LOOKIN’ GOOD — The Art’s Cafe’s 5 East Main St. facade was recently updated to include contributions from the local community, additional painting and printouts of comments made on the center for the arts’ Indiegogo fundraiser. Photo by Sandy Dashnaw.
SPRINGVILLE — With more than a full day to spare, the Springville Center for the Arts hit its $30,000 target on the fundraising site Indiegogo, on Friday, Oct. 19.
According to SCA Executive Director Seth Wochensky, between online offerings and checks dropped off at the SCA, more than $38,000, in total, was raised for the future Art’s Cafe, which will be located at the currently distressed 5 East Main St. in Springville.
The center for the arts’ Indiegogo campaign was live online for 30 days and had a $30,000 goal. If the public did not contribute at least that much money, by the end of the 30 days, the SCA would have received no funding.
While he said that predicting the outcome of the campaign “was always anyone’s guess,” Wochensky added that he and everyone else involved with the SCA worked hard to raise awareness about the fundraiser and the Art’s Cafe endeavor.
“I’ve never spent so much time online,” he said, with a laugh. “Everyone was obsessively checking [the donation total]. People would tell me that they would check the site, first thing in the morning, after they woke up.”
Individuals, who donated amounts between $5 and $1,000, gave many contributions to the SCA. According to comments posted on Indiegogo, contributors from as far away as the United Kingdom and Russia – by a former exchange student who had visited Springville – gave toward the Springville endeavor. “Most were connected, in some way, to Springville, but a few just saw the campaign online and contributed,” Wochensky said. The remarks posted on the Art’s Cafe Indiegogo site were printed out and posted onto the facade art on the front of 5 East Main St.
According to Wochensky, many community members stopped by the SCA, on especially the last two days of the campaign, to personally drop off their donations, and Wochensky said that a “steady stream” of money came in, during the final hours.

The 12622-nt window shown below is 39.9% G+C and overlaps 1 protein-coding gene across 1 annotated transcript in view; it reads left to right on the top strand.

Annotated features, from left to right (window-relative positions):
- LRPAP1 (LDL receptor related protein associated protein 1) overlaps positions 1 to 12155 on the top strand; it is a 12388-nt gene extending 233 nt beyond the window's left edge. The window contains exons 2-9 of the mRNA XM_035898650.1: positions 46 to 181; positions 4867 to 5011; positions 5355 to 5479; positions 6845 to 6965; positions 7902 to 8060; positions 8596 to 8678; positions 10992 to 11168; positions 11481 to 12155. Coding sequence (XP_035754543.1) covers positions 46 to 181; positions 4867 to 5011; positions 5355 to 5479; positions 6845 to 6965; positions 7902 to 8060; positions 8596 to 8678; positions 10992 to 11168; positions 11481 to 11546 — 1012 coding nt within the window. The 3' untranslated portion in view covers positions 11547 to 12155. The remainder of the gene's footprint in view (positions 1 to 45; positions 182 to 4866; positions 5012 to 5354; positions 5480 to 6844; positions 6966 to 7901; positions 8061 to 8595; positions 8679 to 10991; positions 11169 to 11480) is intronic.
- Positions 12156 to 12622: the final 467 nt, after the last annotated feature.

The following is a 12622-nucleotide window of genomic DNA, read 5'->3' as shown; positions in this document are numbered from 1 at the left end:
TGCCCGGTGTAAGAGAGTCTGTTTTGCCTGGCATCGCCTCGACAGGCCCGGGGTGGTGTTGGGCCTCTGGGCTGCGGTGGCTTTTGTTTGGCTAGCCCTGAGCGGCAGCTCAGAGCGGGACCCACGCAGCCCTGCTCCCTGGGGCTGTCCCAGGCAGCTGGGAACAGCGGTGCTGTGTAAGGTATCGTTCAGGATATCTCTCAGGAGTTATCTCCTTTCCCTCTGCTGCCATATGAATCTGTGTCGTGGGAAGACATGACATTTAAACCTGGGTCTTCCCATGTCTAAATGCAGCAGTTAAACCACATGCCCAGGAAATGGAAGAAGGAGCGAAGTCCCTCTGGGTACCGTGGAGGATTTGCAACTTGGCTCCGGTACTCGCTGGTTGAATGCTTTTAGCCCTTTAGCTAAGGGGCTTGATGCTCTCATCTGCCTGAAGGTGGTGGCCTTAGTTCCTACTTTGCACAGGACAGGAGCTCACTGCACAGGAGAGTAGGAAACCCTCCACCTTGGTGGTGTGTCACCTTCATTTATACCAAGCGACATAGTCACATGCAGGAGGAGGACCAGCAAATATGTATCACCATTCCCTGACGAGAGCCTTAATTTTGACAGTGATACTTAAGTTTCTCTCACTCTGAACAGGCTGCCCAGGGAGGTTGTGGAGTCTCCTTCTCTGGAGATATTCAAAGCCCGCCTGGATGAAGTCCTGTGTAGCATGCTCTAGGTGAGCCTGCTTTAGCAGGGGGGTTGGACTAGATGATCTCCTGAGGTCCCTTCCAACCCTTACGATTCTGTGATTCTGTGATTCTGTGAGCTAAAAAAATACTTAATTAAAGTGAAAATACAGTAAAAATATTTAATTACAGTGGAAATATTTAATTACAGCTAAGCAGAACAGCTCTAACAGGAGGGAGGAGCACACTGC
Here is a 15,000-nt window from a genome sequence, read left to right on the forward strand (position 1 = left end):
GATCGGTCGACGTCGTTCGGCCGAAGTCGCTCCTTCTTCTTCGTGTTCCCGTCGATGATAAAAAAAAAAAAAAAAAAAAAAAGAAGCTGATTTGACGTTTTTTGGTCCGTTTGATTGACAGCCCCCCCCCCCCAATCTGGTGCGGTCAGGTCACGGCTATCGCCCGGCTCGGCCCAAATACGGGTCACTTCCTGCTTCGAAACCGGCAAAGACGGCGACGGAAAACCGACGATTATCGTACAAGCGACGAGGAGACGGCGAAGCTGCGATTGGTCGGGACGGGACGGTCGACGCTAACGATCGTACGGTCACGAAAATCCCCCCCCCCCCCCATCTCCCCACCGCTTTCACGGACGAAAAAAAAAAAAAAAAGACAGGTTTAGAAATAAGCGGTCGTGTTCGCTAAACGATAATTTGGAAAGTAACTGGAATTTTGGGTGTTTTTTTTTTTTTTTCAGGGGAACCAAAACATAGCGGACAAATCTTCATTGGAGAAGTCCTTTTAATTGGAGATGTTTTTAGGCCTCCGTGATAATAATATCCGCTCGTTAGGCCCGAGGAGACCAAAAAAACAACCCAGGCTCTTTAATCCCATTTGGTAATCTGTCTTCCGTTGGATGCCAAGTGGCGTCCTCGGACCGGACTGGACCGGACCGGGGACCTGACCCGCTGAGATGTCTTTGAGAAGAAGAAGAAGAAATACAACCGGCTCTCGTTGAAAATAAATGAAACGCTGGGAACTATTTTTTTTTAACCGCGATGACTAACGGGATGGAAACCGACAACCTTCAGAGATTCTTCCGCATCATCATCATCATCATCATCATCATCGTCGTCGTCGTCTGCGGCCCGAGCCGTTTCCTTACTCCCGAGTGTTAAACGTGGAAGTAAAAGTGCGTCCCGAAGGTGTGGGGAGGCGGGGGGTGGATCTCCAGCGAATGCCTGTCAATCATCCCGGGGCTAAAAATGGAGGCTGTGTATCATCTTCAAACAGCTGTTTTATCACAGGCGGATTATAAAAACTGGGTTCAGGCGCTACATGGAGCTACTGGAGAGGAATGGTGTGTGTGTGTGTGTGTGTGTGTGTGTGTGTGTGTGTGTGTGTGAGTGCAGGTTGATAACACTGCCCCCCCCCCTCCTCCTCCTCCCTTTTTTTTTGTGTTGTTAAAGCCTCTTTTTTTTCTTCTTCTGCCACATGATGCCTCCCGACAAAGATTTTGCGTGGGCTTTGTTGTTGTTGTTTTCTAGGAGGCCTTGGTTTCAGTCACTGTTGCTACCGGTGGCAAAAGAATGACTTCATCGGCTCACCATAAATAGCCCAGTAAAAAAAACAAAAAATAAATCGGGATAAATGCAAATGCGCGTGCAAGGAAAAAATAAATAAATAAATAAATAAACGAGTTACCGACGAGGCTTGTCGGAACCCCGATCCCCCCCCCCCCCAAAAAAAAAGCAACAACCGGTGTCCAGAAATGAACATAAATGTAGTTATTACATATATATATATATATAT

Many organizations, as well, banded together to contribute and it was a group – the Kiwanis Club of Springville – that posted the amount that pushed the campaign over its target $30,000 mark. Another group, this one located in Pennsylvania, donated toward the Art’s Cafe and commented that its members were working on a rehabilitation project of their own and were hoping to get an Indiegogo campaign off the ground, sometime in the near future.
In total, Wochensky estimated that approximately one-third of the donations, in both donor number and amount, came from outside the Springville area. “The other two-thirds were from the arts center’s usual target area,” he said.
“This has been a real education for me,” he added. “I have been schooled in traditional fundraising and this threw all of that out the window.” Contributors could make donations of any amount and received “perks” for their trouble – goodies including free coffee, T-shirts, travel mugs and more, depending on the amount given. “It’s remarkable what some people gave,” Wochensky said. “It was very touching.”
Wochensky said that the campaign was a testimony to a community’s coming together in support of a local effort. “I hope that people continue to see the project as a community project,” he said. “We are nowhere near the end of this project.”
The money raised by the Indiegogo campaign, as well as several matching grants, some of which have already been guaranteed for the Art’s Cafe, and some which have not yet been announced, will go toward steel shoring on the building’s walls. “It’s a race against the weather,” Wochensky said, stressing that, before any other work is done on the building, steel shoring must be completed. But he added, “We are not behind, at all.”
An engineer from Springville’s RJR Engineering is currently working on a shoring design for the building. Steel will be cut and used to stabilize the building for demolition. Following the shoring, and after the demolition is bid out and a roof is placed on the building, the internal work will commence in full force and is slated to continue, throughout the winter. Commenting on the demolition, Wochensky said, “It is so dangerous and complicated. The potential for liability is astronomical.”
While the Indiegogo campaign has been raising money for the steel shoring, volunteers have already been hard at work, salvaging what they could from inside 5 East Main St., before everything else is scrapped.
An original sign was pulled from the bowels of the building, as well as doors, glass, sinks and pieces of the old, tin ceiling. Wochensky said that as much as possible will be utilized in the cafe’s design, and labels will be placed on all of the salvaged pieces, to note their historical values.
Many individuals have stepped up to volunteer for the Art’s Cafe, for its present renovations or eventual operations. “It’s a very exciting thing,” Wochensky said. “Three hundred donors, $38,000 and 30 days. This is huge. It shows people really care about their downtown.”
PayPal™ donations are being accepted at www.artscafespringville.com
. Checks can be made payable to the Springville Center for the Arts, designated for the Art’s Cafe and sent to 37 North Buffalo St., Springville, NY 14141.